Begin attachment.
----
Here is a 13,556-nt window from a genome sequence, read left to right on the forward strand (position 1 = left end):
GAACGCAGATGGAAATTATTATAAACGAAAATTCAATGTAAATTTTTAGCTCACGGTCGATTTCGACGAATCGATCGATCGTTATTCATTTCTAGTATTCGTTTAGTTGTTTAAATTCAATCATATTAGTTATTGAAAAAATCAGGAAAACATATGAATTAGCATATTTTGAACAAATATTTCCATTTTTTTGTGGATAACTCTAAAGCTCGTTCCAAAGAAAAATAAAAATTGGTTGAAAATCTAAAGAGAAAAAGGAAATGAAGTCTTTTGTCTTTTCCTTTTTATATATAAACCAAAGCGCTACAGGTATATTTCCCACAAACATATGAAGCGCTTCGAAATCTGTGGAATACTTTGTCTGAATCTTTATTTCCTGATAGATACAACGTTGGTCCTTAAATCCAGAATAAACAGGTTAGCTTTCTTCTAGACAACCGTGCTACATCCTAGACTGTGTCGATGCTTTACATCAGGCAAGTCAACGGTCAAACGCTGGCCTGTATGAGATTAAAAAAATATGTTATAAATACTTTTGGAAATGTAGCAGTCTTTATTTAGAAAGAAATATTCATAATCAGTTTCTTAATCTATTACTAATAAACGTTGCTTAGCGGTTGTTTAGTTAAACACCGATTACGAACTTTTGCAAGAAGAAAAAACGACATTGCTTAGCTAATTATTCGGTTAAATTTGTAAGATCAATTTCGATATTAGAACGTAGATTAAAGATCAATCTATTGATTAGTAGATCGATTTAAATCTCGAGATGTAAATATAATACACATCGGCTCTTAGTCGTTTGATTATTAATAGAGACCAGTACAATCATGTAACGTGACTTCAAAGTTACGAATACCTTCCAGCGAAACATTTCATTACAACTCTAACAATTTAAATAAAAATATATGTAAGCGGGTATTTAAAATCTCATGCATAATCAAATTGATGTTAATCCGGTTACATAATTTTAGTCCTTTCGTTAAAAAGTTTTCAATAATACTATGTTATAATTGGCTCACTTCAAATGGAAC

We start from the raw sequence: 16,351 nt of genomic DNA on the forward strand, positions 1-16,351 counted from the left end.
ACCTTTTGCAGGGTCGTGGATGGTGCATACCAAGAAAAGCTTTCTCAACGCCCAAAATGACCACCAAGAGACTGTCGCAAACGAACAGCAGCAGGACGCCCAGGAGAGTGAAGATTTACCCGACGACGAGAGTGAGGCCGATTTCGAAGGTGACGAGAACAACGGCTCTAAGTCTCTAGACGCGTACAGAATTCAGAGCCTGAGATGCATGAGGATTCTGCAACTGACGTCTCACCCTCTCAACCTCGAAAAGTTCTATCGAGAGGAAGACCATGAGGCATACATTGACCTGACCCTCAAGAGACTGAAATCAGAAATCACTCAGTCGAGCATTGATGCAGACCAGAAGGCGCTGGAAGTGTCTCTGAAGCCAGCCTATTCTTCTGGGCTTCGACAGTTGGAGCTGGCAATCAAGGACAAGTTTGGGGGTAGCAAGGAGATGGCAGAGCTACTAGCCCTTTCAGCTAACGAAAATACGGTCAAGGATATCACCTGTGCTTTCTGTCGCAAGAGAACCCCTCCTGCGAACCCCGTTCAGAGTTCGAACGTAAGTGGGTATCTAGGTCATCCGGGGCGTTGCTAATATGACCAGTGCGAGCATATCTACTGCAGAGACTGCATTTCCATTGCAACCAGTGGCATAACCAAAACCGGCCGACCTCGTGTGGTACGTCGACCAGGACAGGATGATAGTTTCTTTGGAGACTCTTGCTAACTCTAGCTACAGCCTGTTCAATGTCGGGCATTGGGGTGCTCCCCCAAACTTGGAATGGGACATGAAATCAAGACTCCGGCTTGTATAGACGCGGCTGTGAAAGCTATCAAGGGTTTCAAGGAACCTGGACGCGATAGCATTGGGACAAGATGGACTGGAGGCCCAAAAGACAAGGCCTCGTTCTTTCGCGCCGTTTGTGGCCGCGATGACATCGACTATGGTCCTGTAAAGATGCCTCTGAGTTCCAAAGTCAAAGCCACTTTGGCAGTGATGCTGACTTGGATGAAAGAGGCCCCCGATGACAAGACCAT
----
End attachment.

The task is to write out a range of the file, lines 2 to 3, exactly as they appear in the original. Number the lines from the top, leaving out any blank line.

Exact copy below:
GAACGCAGATGGAAATTATTATAAACGAAAATTCAATGTAAATTTTTAGCTCACGGTCGATTTCGACGAATCGATCGATCGTTATTCATTTCTAGTATTCGTTTAGTTGTTTAAATTCAATCATATTAGTTATTGAAAAAATCAGGAAAACATATGAATTAGCATATTTTGAACAAATATTTCCATTTTTTTGTGGATAACTCTAAAGCTCGTTCCAAAGAAAAATAAAAATTGGTTGAAAATCTAAAGAGAAAAAGGAAATGAAGTCTTTTGTCTTTTCCTTTTTATATATAAACCAAAGCGCTACAGGTATATTTCCCACAAACATATGAAGCGCTTCGAAATCTGTGGAATACTTTGTCTGAATCTTTATTTCCTGATAGATACAACGTTGGTCCTTAAATCCAGAATAAACAGGTTAGCTTTCTTCTAGACAACCGTGCTACATCCTAGACTGTGTCGATGCTTTACATCAGGCAAGTCAACGGTCAAACGCTGGCCTGTATGAGATTAAAAAAATATGTTATAAATACTTTTGGAAATGTAGCAGTCTTTATTTAGAAAGAAATATTCATAATCAGTTTCTTAATCTATTACTAATAAACGTTGCTTAGCGGTTGTTTAGTTAAACACCGATTACGAACTTTTGCAAGAAGAAAAAACGACATTGCTTAGCTAATTATTCGGTTAAATTTGTAAGATCAATTTCGATATTAGAACGTAGATTAAAGATCAATCTATTGATTAGTAGATCGATTTAAATCTCGAGATGTAAATATAATACACATCGGCTCTTAGTCGTTTGATTATTAATAGAGACCAGTACAATCATGTAACGTGACTTCAAAGTTACGAATACCTTCCAGCGAAACATTTCATTACAACTCTAACAATTTAAATAAAAATATATGTAAGCGGGTATTTAAAATCTCATGCATAATCAAATTGATGTTAATCCGGTTACATAATTTTAGTCCTTTCGTTAAAAAGTTTTCAATAATACTATGTTATAATTGGCTCACTTCAAATGGAAC

We start from the raw sequence: 16,351 nt of genomic DNA on the forward strand, positions 1-16,351 counted from the left end.